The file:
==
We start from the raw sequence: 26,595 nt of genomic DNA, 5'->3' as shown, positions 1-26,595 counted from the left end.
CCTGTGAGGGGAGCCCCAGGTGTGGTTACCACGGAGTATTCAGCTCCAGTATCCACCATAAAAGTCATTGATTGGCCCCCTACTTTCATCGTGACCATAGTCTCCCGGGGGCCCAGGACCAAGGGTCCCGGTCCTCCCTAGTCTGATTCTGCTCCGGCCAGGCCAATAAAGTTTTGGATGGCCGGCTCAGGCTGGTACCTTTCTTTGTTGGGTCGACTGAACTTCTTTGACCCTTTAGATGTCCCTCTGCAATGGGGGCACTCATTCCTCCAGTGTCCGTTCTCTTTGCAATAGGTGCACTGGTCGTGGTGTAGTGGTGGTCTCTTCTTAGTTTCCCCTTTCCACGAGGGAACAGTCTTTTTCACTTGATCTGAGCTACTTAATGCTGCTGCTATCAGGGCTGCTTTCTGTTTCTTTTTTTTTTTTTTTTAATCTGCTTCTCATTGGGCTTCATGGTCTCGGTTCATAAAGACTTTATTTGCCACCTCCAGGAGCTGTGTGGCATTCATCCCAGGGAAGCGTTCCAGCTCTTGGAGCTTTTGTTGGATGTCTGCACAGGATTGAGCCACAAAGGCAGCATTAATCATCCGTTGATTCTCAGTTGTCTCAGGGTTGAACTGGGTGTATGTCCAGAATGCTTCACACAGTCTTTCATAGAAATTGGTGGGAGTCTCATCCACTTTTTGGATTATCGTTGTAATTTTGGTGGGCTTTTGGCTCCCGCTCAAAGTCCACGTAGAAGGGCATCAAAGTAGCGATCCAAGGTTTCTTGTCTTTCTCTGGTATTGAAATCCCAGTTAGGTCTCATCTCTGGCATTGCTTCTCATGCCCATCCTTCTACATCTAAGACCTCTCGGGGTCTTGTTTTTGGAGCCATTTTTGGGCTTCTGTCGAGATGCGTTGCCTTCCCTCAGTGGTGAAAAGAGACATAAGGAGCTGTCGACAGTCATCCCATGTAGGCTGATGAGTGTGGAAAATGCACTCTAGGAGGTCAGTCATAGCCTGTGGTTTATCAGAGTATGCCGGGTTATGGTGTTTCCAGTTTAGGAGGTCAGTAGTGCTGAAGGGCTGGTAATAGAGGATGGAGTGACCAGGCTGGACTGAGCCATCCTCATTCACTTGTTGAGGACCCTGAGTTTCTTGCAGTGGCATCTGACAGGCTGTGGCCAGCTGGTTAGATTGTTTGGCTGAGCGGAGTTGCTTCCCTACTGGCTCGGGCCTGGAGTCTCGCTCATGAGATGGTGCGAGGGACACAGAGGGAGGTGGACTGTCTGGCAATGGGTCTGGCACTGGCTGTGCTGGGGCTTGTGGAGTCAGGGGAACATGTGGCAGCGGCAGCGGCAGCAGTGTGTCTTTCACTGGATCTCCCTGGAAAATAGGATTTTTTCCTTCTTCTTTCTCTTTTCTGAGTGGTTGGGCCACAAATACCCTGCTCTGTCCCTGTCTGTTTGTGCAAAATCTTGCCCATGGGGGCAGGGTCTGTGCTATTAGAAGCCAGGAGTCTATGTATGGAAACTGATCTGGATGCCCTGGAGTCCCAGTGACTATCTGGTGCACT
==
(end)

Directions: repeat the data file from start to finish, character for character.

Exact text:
We start from the raw sequence: 26,595 nt of genomic DNA, 5'->3' as shown, positions 1-26,595 counted from the left end.
CCTGTGAGGGGAGCCCCAGGTGTGGTTACCACGGAGTATTCAGCTCCAGTATCCACCATAAAAGTCATTGATTGGCCCCCTACTTTCATCGTGACCATAGTCTCCCGGGGGCCCAGGACCAAGGGTCCCGGTCCTCCCTAGTCTGATTCTGCTCCGGCCAGGCCAATAAAGTTTTGGATGGCCGGCTCAGGCTGGTACCTTTCTTTGTTGGGTCGACTGAACTTCTTTGACCCTTTAGATGTCCCTCTGCAATGGGGGCACTCATTCCTCCAGTGTCCGTTCTCTTTGCAATAGGTGCACTGGTCGTGGTGTAGTGGTGGTCTCTTCTTAGTTTCCCCTTTCCACGAGGGAACAGTCTTTTTCACTTGATCTGAGCTACTTAATGCTGCTGCTATCAGGGCTGCTTTCTGTTTCTTTTTTTTTTTTTTTTAATCTGCTTCTCATTGGGCTTCATGGTCTCGGTTCATAAAGACTTTATTTGCCACCTCCAGGAGCTGTGTGGCATTCATCCCAGGGAAGCGTTCCAGCTCTTGGAGCTTTTGTTGGATGTCTGCACAGGATTGAGCCACAAAGGCAGCATTAATCATCCGTTGATTCTCAGTTGTCTCAGGGTTGAACTGGGTGTATGTCCAGAATGCTTCACACAGTCTTTCATAGAAATTGGTGGGAGTCTCATCCACTTTTTGGATTATCGTTGTAATTTTGGTGGGCTTTTGGCTCCCGCTCAAAGTCCACGTAGAAGGGCATCAAAGTAGCGATCCAAGGTTTCTTGTCTTTCTCTGGTATTGAAATCCCAGTTAGGTCTCATCTCTGGCATTGCTTCTCATGCCCATCCTTCTACATCTAAGACCTCTCGGGGTCTTGTTTTTGGAGCCATTTTTGGGCTTCTGTCGAGATGCGTTGCCTTCCCTCAGTGGTGAAAAGAGACATAAGGAGCTGTCGACAGTCATCCCATGTAGGCTGATGAGTGTGGAAAATGCACTCTAGGAGGTCAGTCATAGCCTGTGGTTTATCAGAGTATGCCGGGTTATGGTGTTTCCAGTTTAGGAGGTCAGTAGTGCTGAAGGGCTGGTAATAGAGGATGGAGTGACCAGGCTGGACTGAGCCATCCTCATTCACTTGTTGAGGACCCTGAGTTTCTTGCAGTGGCATCTGACAGGCTGTGGCCAGCTGGTTAGATTGTTTGGCTGAGCGGAGTTGCTTCCCTACTGGCTCGGGCCTGGAGTCTCGCTCATGAGATGGTGCGAGGGACACAGAGGGAGGTGGACTGTCTGGCAATGGGTCTGGCACTGGCTGTGCTGGGGCTTGTGGAGTCAGGGGAACATGTGGCAGCGGCAGCGGCAGCAGTGTGTCTTTCACTGGATCTCCCTGGAAAATAGGATTTTTTCCTTCTTCTTTCTCTTTTCTGAGTGGTTGGGCCACAAATACCCTGCTCTGTCCCTGTCTGTTTGTGCAAAATCTTGCCCATGGGGGCAGGGTCTGTGCTATTAGAAGCCAGGAGTCTATGTATGGAAACTGATCTGGATGCCCTGGAGTCCCAGTGACTATCTGGTGCACT